(xʷməθkʷəy̓əm (Musqueam), Sḵwx̱wú7mesh (Squamish) and səlilwətaɬ (Tsleil Waututh)/Vancouver, B.C.) The First Nations Leadership Council is calling on the provincial and federal governments to prioritize and sustainably resource watershed restoration and protection including the immediate establishment of a Watershed Security Fund by 2023 as part of a response to the unprecedented drought.
Five major river basins in BC remain in Level 4 category drought as the province endures continued record-breaking weather patterns. These watersheds, including West and East Vancouver Island, Lower Mainland, Sunshine Coast, and Fort Nelson basin are home to over 85 First Nations and nearly 80% of BC's population. Imminent investments in watershed resiliency are required to mitigate the impacts of global warming.
"In the wake of the climate emergency, and nearly a year after BC experienced a historic atmospheric river event, drought continues to threaten the ecosystems' natural capacity to mitigate risks while posing additional threats to our communities' access to safe drinking water. Premier Horgan recently committed $30 million towards watershed protection in BC, including a minimum $15 million allocation towards Indigenous-led and co-led projects. We welcome this commitment, however; a further commitment for long-term sustainable funding is necessary to ensure the protection of our valuable watersheds. BC must fulfil its mandate commitment to establishing a permanent Watershed Security Fund that is co-developed and co-led with First Nations Rights and Title holders in BC," stated BC Assembly of First Nations Regional Chief Terry Teegee.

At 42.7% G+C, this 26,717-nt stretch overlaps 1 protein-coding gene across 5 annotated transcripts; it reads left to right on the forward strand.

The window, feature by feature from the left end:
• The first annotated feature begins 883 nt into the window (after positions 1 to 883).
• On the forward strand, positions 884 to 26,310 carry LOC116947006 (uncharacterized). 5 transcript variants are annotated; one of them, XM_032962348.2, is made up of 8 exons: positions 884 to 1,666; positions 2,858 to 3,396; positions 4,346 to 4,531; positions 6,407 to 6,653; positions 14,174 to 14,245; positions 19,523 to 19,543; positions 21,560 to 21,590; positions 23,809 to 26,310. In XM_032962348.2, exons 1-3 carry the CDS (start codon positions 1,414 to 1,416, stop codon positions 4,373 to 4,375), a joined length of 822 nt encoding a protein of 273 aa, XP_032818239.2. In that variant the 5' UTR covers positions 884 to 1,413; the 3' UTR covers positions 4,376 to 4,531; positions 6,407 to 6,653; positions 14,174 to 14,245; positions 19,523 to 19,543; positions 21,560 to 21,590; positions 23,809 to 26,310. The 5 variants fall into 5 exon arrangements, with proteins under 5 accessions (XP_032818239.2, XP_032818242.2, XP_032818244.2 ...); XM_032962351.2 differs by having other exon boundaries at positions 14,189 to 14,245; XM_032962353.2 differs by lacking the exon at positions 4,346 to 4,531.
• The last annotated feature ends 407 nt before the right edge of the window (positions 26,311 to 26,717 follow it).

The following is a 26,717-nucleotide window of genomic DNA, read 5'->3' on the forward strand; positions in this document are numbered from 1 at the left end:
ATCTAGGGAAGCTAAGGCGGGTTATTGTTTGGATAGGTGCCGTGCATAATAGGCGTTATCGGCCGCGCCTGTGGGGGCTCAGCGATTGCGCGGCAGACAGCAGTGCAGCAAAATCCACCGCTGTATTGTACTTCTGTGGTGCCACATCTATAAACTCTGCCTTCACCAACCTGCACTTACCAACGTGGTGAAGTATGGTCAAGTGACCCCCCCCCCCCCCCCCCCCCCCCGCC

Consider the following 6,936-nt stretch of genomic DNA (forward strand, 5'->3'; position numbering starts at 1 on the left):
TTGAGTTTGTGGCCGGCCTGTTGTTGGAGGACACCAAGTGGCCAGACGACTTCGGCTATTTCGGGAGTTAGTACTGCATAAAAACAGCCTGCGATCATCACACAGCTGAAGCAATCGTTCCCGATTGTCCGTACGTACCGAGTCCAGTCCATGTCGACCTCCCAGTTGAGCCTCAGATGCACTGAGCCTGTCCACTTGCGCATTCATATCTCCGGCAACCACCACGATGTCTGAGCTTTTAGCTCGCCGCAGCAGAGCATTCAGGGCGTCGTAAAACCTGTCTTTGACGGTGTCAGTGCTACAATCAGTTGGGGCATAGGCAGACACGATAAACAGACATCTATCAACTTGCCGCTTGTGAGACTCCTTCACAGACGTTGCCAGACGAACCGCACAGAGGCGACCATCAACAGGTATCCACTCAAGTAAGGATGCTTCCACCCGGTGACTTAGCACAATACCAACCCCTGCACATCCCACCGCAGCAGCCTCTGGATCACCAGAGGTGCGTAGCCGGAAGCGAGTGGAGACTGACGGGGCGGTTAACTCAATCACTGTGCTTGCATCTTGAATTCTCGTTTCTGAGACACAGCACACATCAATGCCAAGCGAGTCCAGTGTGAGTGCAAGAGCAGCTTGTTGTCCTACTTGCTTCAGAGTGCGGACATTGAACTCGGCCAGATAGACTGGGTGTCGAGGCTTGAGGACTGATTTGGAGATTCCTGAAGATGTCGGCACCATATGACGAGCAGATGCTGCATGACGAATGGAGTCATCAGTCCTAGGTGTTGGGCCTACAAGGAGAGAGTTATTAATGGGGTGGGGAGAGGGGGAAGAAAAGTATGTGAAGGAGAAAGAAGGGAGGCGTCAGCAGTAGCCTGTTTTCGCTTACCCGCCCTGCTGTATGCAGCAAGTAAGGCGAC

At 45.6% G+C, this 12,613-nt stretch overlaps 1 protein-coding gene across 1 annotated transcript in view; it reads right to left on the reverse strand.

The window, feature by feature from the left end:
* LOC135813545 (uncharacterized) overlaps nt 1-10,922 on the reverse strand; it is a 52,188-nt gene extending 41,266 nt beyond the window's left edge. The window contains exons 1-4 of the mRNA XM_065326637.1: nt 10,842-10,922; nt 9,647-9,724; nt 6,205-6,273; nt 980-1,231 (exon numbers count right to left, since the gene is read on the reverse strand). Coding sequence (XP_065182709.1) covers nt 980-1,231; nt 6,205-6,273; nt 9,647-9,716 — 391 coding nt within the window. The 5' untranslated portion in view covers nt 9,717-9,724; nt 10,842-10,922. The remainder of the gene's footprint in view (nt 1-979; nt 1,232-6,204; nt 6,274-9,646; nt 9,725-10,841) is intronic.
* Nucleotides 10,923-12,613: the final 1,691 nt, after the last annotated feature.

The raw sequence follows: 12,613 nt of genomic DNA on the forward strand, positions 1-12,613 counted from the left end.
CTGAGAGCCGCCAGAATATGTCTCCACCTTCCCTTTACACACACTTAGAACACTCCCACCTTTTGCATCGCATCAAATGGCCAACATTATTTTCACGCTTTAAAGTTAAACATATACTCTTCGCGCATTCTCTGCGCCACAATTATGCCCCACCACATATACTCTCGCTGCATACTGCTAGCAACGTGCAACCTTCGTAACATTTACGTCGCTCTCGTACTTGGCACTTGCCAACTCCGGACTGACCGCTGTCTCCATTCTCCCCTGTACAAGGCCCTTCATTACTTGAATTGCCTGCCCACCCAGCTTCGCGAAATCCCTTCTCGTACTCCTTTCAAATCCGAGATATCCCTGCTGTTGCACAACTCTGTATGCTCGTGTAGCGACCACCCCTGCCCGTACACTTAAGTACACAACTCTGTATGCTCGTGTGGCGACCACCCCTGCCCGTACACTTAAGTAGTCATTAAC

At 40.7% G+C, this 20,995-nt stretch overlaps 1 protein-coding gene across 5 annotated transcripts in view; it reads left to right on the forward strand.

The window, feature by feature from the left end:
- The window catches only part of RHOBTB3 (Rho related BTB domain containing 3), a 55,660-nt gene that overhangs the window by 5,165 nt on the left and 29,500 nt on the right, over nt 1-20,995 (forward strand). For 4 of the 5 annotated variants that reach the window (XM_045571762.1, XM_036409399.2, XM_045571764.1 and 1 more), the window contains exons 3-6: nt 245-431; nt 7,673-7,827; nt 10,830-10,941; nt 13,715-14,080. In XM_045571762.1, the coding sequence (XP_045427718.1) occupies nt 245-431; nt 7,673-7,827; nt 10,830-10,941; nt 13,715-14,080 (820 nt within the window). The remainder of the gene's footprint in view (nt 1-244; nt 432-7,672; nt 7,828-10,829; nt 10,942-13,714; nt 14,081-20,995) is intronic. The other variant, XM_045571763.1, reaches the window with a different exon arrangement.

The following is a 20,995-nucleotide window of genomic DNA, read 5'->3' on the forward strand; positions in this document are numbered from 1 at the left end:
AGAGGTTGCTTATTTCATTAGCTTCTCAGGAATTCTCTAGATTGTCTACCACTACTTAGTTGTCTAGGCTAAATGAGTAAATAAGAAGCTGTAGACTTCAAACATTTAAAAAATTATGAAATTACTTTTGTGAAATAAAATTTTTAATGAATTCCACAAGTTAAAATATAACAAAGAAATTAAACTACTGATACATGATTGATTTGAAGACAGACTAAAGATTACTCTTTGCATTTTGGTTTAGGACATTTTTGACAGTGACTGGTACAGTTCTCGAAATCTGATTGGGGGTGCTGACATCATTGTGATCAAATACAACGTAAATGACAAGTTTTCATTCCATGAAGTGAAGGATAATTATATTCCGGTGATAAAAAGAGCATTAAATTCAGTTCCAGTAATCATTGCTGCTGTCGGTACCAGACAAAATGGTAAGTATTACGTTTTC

Kukpi7 Judy Wilson, UBCIC Secretary-Treasurer, stated "We simply cannot continue with business as usual while surpassing climate records. A paradigm shift is needed, and First Nations' values, traditional knowledge, laws, and stewardship play a critical role in the work ahead. The BC Government must uphold the Declaration on the Rights of Indigenous Peoples Act and commit to true shared decision-making on water with First Nations. First Nations have been the original stewards and caretakers of our watersheds for millennia, and it is time for BC to honour its legal obligations and uphold First Nations' water jurisdiction and governance on our traditional territories."
"Our inherent and constitutionally protected rights and treaty rights are at imminent risk while inaction continues to occur. Yesterday, Heiltsuk Nation uncovered thousands of dead salmon due to drought in the Neekas River. We cannot accept this as the new normal. We must act now, and the provincial and federal governments must work alongside Rights and Titleholders with a common goal towards protecting our most valued resource", stated Hugh Braker, First Nations Summit Political Executive.
The First Nations Leadership Council is comprised of the political executives of the BC Assembly of First Nations (BCAFN), First Nations Summit (FNS), and the Union of BC Indian Chiefs (UBCIC).